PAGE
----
19 April 1962
                                                     Moscow

From Selected Poetry by Nazim Hikmet. Translation copyright © 1986 by Randy Blasing and Mutlu Konuk. Reprinted by permission of Persea Books, Inc.

A lot more malaise and a little more grief every day,
aware that all seasons, the stormy, the sunlit, are brief every day. 

I don’t know the name of the hundredth drowned child, just the names
of the oligarchs trampling the green, eating beef every day,

while luminous creatures flick, stymied, above and around
the plastic detritus that’s piling up over the reef every day.

A tiny white cup of black coffee in afternoon shade,
while an oud or a sax plays brings breath and relief every day. 

Another beginning, no useful conclusion in sight‚—
another first draft that I tear out and add to the sheaf every day. 

One name, three-in-one, ninety-nine, or a matrix of tales 
that are one story only, well-springs of belief every day.

But I wake before dawn to read news that arrived overnight
on a minuscule screen , and exclaim  يا لطيف every day.

Copyright © 2020 by Marilyn Hacker. Originally published in Poem-a-Day on April 9, 2020 by the Academy of American Poets.

A man leaves the world
and the streets he lived on
grow a little shorter.

One more window dark
in this city, the figs on his branches
will soften for birds.

If we stand quietly enough evenings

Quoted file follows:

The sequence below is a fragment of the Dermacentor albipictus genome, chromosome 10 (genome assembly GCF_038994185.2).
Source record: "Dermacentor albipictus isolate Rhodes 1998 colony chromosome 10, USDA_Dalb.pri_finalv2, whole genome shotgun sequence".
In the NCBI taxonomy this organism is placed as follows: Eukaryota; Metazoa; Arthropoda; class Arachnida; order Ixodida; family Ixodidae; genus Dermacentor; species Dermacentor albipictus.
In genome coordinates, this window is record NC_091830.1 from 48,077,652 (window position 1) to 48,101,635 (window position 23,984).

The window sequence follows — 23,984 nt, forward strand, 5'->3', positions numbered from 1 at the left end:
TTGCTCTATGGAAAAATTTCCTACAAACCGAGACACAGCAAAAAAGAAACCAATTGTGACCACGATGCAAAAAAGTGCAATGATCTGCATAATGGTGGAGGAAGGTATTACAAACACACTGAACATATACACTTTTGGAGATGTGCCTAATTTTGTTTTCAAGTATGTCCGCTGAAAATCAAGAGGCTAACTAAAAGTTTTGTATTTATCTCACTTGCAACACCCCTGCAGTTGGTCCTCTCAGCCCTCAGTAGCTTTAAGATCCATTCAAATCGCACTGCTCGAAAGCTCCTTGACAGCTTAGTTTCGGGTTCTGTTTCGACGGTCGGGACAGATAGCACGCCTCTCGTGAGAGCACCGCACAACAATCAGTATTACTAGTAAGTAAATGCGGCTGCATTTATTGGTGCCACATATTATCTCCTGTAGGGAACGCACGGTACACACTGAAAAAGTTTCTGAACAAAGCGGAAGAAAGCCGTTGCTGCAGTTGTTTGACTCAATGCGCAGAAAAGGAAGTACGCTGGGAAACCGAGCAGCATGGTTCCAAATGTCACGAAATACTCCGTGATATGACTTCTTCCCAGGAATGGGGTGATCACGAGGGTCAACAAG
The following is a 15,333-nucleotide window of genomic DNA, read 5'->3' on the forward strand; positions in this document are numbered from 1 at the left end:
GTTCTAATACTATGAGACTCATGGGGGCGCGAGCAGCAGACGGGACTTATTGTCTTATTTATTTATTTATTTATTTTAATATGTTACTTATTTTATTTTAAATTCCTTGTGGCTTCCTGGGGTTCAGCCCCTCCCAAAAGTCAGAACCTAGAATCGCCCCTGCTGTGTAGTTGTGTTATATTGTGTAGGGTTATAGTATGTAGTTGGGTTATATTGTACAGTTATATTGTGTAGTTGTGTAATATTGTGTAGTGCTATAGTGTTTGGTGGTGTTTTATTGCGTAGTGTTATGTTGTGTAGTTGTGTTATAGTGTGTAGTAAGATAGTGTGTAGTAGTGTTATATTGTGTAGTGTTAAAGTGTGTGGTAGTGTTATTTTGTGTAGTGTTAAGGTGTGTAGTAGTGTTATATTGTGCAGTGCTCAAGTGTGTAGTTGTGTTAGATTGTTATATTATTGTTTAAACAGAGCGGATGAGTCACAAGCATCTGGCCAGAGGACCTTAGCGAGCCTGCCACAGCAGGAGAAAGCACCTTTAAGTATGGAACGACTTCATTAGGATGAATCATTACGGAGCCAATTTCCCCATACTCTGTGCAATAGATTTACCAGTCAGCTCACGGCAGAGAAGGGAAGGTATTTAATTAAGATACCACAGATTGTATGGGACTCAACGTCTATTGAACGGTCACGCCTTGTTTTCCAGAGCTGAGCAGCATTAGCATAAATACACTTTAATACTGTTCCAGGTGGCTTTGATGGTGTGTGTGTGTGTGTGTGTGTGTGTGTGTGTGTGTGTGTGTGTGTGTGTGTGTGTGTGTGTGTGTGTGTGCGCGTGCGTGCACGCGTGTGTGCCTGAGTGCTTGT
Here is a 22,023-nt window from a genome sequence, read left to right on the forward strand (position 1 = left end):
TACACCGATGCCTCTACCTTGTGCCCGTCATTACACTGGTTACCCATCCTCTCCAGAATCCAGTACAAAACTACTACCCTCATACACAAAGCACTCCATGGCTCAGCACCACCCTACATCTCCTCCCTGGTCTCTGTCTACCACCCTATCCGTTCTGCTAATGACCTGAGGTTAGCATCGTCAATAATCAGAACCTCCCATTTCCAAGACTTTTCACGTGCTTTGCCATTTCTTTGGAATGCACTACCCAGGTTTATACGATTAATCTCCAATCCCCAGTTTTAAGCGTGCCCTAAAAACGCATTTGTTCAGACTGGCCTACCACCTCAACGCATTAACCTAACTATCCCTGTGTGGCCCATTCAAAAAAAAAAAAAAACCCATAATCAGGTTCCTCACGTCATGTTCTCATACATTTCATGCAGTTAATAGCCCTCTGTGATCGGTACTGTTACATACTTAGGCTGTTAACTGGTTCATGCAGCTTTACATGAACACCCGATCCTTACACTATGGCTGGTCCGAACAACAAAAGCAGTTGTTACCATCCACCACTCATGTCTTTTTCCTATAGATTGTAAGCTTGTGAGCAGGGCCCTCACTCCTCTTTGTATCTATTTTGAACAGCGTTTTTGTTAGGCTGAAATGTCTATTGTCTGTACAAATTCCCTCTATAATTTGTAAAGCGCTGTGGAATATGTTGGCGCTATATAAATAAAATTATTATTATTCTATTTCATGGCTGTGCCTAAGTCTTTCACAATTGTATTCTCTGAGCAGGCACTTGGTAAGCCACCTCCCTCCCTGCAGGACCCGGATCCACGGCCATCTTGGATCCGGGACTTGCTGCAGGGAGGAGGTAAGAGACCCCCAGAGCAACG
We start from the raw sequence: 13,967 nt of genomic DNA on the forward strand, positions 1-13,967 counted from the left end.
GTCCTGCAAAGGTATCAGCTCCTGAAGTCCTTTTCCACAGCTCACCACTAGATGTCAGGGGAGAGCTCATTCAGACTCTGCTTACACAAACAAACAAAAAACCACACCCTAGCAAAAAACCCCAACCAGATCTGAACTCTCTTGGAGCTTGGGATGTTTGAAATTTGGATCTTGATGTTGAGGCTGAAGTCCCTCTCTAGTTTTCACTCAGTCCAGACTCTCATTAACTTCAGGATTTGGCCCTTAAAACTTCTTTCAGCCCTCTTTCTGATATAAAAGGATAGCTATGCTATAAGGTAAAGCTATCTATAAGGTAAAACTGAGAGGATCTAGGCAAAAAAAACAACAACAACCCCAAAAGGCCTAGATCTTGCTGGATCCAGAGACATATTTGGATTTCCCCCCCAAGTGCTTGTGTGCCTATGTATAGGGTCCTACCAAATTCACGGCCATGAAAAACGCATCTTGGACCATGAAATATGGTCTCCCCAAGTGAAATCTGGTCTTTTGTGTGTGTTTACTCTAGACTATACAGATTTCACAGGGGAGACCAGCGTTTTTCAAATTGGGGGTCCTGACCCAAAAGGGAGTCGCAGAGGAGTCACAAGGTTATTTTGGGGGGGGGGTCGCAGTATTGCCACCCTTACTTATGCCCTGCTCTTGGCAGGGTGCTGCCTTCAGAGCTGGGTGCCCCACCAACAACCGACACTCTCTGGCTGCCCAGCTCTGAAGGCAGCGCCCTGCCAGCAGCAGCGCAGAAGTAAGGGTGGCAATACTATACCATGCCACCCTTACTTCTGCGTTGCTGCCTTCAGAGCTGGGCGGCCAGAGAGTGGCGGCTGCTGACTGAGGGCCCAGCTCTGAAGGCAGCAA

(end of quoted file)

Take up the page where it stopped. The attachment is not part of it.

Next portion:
there grows a whole company of us
standing quietly together.
overhead loud grackles are claiming their trees  
and the sky which sews and sews, tirelessly sewing,
drops her purple hem.
Each thing in its time, in its place,
it would be nice to think the same about people.

Some people do. They sleep completely,
waking refreshed. Others live in two worlds,
the lost and remembered.
They sleep twice, once for the one who is gone,
once for themselves. They dream thickly,
dream double, they wake from a dream
into another one, they walk the short streets
calling out names, and then they answer.

From Words Under the Words: Selected Poems by Naomi Shihab Nye. Published by Far Corner. Reprinted with permission of the author. Copyright © 1995 Naomi Shihab Nye.

words appeared as the soft purring of a cat, crow screeching, 
end of a hymn, cicadas in treesspilling in the white 
noise of my headDa Nang Mekong Saigon Nam.

I walked suburban streets to school, hi-fi blasting Somebody To Love
coach meting out orders, my playbook of fakes and jives, 
my head swelling in the helmet. Over sweet cocktails with my beloved 

under the yellowing gingkoes of 64th off Lex, for a moment I felt 
grown up and then the air in my head was orange chemical Dow 
and DuPont, the juke box blasting Light My Fireand where were we?

staring at the image: pistol to the head, a boy I once knew 
on the white-lined field was bagged
and flown back in the dioxin haze of morning.

In the mangrove of my head chopping sounds 
under the covers, rice pattiesfloating mirrors with unidentified
objects. There were Catholics in Saigon and Catholics on my street,  

what about Laos? what about Cambodia? 
American questions spilling in sunlight on white 
shutters, and I’m home on plush carpet waiting for a number.

Copyright © 2020 by Peter Balakian. Originally published in Poem-a-Day on April 17, 2020 by the Academy of American Poets.

(at St. Mary’s)

may the tide
that is entering even now
the lip of our understanding
carry you out
beyond the face of fear
may you kiss
the wind then turn from it
certain that it will
love your back may you
open your eyes to water
water waving forever
and may you in your innocence